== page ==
First-calf heifers make up a third or more of the typical U.S. dairy herd, so their health and performance is paramount to operational success. 

Noah B. Litherland, assistant professor of animal science at the University of Minnesota, recently analyzed the opportunities and challenges of freshening the first-calf heifer. Among his finding and recommendations are:

  • Avoid overconditioning heifers in late gestation to reduce calving problems and help avoid depressed dry-matter intake after calving. Heifers consuming extra energy prior to calving also have been shown to have an increased incidence of postpartum metabolic disorders.
  • Help heifers adapt to their new environment and social structure prior to calving. Moving heifers from the grower setting to lactating housing at least six to eight weeks prior to their predicted calving date should help reduce stress at calving. Recent research has shown that it may actually be advantageous to commingle prefresh heifers with older, lactating cows prior to calving, to expose first-calf heifers to more intense social competition prior to calving. For heifers destined for free-stall herds, housing them in free stalls in the late-grower phase will help encourage free stall use later. The same is true about "practice" runs through the milking parlor for late-gestation heifers.
  • Avoid feeding anionic salts to pre-lactation heifers. Recent work by Michigan State University researchers concluded that anionic salts were detrimental to postpartum performance of first-calf heifers, and an unnecessary expense.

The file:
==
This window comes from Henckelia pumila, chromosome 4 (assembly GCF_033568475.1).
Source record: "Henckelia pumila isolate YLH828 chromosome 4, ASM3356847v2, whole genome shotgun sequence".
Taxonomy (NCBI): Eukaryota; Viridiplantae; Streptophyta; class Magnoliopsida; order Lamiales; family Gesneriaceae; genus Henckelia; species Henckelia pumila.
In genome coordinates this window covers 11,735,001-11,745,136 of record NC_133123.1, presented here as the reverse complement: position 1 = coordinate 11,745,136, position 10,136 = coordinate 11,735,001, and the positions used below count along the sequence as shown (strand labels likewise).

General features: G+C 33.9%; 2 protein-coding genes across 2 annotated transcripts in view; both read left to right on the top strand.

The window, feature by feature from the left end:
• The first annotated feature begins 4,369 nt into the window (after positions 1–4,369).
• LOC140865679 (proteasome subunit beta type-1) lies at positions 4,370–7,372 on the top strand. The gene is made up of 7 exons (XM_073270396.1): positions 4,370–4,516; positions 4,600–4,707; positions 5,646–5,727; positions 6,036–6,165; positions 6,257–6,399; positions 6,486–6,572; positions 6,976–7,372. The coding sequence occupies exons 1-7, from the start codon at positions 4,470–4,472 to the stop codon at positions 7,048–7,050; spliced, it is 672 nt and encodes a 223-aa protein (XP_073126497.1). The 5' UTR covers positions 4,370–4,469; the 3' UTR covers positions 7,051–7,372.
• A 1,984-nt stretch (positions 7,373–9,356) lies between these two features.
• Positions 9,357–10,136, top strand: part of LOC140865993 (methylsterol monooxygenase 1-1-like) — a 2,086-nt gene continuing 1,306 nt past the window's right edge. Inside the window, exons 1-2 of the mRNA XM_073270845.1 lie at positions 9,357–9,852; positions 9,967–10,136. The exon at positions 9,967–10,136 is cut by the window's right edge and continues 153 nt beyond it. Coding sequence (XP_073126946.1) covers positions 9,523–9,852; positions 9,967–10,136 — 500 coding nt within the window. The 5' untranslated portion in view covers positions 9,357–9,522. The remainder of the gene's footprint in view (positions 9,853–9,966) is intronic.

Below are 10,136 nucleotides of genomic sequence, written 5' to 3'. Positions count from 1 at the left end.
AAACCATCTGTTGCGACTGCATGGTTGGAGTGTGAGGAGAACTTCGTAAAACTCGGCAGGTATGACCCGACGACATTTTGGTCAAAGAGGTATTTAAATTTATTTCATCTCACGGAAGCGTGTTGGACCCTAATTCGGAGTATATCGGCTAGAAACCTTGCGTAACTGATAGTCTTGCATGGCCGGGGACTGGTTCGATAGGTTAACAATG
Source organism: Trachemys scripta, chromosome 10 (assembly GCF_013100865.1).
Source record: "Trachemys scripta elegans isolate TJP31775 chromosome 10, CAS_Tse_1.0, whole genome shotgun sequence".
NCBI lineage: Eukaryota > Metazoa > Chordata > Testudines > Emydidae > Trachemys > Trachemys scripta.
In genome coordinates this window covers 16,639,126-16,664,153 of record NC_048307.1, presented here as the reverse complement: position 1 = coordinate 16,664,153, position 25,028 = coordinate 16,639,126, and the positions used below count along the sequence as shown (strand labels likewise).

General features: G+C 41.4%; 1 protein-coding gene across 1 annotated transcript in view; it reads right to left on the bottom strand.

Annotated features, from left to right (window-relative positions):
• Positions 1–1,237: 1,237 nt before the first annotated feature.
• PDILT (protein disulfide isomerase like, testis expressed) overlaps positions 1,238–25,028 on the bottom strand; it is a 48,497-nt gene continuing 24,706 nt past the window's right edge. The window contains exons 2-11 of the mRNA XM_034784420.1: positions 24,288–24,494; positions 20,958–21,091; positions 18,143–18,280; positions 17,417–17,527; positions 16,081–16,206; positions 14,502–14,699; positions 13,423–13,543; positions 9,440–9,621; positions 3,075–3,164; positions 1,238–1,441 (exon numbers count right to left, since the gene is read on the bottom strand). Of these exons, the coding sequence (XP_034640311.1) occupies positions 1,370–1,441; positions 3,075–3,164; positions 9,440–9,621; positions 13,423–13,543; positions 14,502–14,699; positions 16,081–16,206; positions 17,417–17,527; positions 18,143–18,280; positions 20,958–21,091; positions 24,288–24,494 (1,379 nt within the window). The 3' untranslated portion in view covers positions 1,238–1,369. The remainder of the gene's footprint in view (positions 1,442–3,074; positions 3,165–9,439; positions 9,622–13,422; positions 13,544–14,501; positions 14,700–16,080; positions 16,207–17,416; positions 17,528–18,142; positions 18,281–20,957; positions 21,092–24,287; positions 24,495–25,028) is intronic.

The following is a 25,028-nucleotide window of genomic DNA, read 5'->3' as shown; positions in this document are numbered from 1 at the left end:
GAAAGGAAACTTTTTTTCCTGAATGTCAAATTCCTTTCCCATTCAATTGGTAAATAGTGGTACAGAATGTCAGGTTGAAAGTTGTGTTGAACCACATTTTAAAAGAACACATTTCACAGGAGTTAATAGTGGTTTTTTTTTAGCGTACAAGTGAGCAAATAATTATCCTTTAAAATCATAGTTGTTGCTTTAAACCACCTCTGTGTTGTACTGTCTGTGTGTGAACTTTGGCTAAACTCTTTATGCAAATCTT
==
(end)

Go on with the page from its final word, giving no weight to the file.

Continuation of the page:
• Avoid udder edema in first-calf heifers by employing prepartum nutrition strategies such as selecting forages low in potassium and reducing sodium intake.
  • Consider providing exercise for pre-fresh heifers to promote physiological and behavioral well-being. Research using trained multiparous cows showed that animals that regularly exercised on a treadmill prior to calving had lower heart rates and plasma lactate concentrations, and more effectively maintained acid-base homeostasis during treadmill tests, compared to non-exercised animals. Responses in younger animals may be similar. Regular exercise is achieved on many dairies via dedicated exercise lots and/or versatile drover's lanes.

Litherland also stresses the importance of protein in the prepartum heifer ration, preferring a crude protein level of at least 12.7 percent. He also noted that, in addition to the cost of raising a yet-to-be-productive asset, advanced freshening age (>24 mo.) of first-calf heifers has been shown to be more susceptible to mastitis and ketosis after calving.

Read more of Litherland's analysis of fresh-heifer management here.

Source: Dairy Calf and Heifer Association